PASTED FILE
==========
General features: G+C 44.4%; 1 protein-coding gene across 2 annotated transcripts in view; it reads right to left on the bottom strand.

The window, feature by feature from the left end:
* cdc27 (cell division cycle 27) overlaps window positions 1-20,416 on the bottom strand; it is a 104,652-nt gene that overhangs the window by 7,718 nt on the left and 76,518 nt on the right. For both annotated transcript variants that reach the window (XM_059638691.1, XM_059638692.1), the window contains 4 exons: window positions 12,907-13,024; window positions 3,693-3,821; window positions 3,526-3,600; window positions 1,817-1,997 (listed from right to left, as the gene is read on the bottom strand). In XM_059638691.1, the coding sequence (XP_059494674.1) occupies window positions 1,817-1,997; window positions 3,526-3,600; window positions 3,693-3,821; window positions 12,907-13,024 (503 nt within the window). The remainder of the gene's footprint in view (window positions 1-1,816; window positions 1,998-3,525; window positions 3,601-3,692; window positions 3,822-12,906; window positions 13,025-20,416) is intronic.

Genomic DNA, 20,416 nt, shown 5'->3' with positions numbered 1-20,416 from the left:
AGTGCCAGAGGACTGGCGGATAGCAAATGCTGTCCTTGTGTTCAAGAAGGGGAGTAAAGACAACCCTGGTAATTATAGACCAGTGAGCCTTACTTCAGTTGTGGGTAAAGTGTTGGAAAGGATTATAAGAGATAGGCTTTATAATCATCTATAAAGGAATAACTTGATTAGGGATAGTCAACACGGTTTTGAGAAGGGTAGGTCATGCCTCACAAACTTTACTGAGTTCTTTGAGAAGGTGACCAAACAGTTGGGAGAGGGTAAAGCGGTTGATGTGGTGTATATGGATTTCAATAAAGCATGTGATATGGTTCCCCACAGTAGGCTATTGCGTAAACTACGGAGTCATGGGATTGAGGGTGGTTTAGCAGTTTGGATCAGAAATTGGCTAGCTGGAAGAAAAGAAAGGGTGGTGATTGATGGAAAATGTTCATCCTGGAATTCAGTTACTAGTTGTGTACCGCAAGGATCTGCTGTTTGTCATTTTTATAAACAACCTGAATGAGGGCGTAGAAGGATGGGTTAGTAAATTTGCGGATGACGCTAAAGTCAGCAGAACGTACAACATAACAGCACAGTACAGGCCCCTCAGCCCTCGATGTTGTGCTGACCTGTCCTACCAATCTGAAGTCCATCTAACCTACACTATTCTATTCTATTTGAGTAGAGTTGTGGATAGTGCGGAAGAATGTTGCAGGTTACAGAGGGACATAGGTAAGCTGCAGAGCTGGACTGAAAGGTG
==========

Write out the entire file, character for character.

General features: G+C 44.4%; 1 protein-coding gene across 2 annotated transcripts in view; it reads right to left on the bottom strand.

The window, feature by feature from the left end:
* cdc27 (cell division cycle 27) overlaps window positions 1-20,416 on the bottom strand; it is a 104,652-nt gene that overhangs the window by 7,718 nt on the left and 76,518 nt on the right. For both annotated transcript variants that reach the window (XM_059638691.1, XM_059638692.1), the window contains 4 exons: window positions 12,907-13,024; window positions 3,693-3,821; window positions 3,526-3,600; window positions 1,817-1,997 (listed from right to left, as the gene is read on the bottom strand). In XM_059638691.1, the coding sequence (XP_059494674.1) occupies window positions 1,817-1,997; window positions 3,526-3,600; window positions 3,693-3,821; window positions 12,907-13,024 (503 nt within the window). The remainder of the gene's footprint in view (window positions 1-1,816; window positions 1,998-3,525; window positions 3,601-3,692; window positions 3,822-12,906; window positions 13,025-20,416) is intronic.

Genomic DNA, 20,416 nt, shown 5'->3' with positions numbered 1-20,416 from the left:
AGTGCCAGAGGACTGGCGGATAGCAAATGCTGTCCTTGTGTTCAAGAAGGGGAGTAAAGACAACCCTGGTAATTATAGACCAGTGAGCCTTACTTCAGTTGTGGGTAAAGTGTTGGAAAGGATTATAAGAGATAGGCTTTATAATCATCTATAAAGGAATAACTTGATTAGGGATAGTCAACACGGTTTTGAGAAGGGTAGGTCATGCCTCACAAACTTTACTGAGTTCTTTGAGAAGGTGACCAAACAGTTGGGAGAGGGTAAAGCGGTTGATGTGGTGTATATGGATTTCAATAAAGCATGTGATATGGTTCCCCACAGTAGGCTATTGCGTAAACTACGGAGTCATGGGATTGAGGGTGGTTTAGCAGTTTGGATCAGAAATTGGCTAGCTGGAAGAAAAGAAAGGGTGGTGATTGATGGAAAATGTTCATCCTGGAATTCAGTTACTAGTTGTGTACCGCAAGGATCTGCTGTTTGTCATTTTTATAAACAACCTGAATGAGGGCGTAGAAGGATGGGTTAGTAAATTTGCGGATGACGCTAAAGTCAGCAGAACGTACAACATAACAGCACAGTACAGGCCCCTCAGCCCTCGATGTTGTGCTGACCTGTCCTACCAATCTGAAGTCCATCTAACCTACACTATTCTATTCTATTTGAGTAGAGTTGTGGATAGTGCGGAAGAATGTTGCAGGTTACAGAGGGACATAGGTAAGCTGCAGAGCTGGACTGAAAGGTG